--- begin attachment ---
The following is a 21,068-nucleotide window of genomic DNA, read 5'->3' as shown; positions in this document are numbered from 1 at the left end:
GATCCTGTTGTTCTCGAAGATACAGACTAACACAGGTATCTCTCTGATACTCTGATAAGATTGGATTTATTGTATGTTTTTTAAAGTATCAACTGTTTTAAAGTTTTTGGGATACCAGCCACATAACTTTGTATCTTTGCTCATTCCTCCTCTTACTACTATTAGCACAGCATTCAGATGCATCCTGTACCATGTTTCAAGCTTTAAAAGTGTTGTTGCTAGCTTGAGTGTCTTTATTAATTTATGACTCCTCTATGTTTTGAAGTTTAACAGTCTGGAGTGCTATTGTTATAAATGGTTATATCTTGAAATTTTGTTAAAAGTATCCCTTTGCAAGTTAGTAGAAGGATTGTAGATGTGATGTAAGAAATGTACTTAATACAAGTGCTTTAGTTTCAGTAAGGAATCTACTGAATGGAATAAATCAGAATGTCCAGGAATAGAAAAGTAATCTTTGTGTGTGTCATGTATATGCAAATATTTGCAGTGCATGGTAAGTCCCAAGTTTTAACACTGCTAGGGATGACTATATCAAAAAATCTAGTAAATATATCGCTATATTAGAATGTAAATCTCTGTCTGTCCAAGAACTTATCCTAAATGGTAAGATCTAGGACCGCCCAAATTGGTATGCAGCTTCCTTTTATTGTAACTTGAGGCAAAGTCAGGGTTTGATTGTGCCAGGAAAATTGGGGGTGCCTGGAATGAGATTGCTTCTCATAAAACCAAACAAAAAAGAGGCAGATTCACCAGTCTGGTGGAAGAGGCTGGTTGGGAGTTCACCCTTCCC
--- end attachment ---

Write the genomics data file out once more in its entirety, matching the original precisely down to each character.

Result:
The following is a 21,068-nucleotide window of genomic DNA, read 5'->3' as shown; positions in this document are numbered from 1 at the left end:
GATCCTGTTGTTCTCGAAGATACAGACTAACACAGGTATCTCTCTGATACTCTGATAAGATTGGATTTATTGTATGTTTTTTAAAGTATCAACTGTTTTAAAGTTTTTGGGATACCAGCCACATAACTTTGTATCTTTGCTCATTCCTCCTCTTACTACTATTAGCACAGCATTCAGATGCATCCTGTACCATGTTTCAAGCTTTAAAAGTGTTGTTGCTAGCTTGAGTGTCTTTATTAATTTATGACTCCTCTATGTTTTGAAGTTTAACAGTCTGGAGTGCTATTGTTATAAATGGTTATATCTTGAAATTTTGTTAAAAGTATCCCTTTGCAAGTTAGTAGAAGGATTGTAGATGTGATGTAAGAAATGTACTTAATACAAGTGCTTTAGTTTCAGTAAGGAATCTACTGAATGGAATAAATCAGAATGTCCAGGAATAGAAAAGTAATCTTTGTGTGTGTCATGTATATGCAAATATTTGCAGTGCATGGTAAGTCCCAAGTTTTAACACTGCTAGGGATGACTATATCAAAAAATCTAGTAAATATATCGCTATATTAGAATGTAAATCTCTGTCTGTCCAAGAACTTATCCTAAATGGTAAGATCTAGGACCGCCCAAATTGGTATGCAGCTTCCTTTTATTGTAACTTGAGGCAAAGTCAGGGTTTGATTGTGCCAGGAAAATTGGGGGTGCCTGGAATGAGATTGCTTCTCATAAAACCAAACAAAAAAGAGGCAGATTCACCAGTCTGGTGGAAGAGGCTGGTTGGGAGTTCACCCTTCCC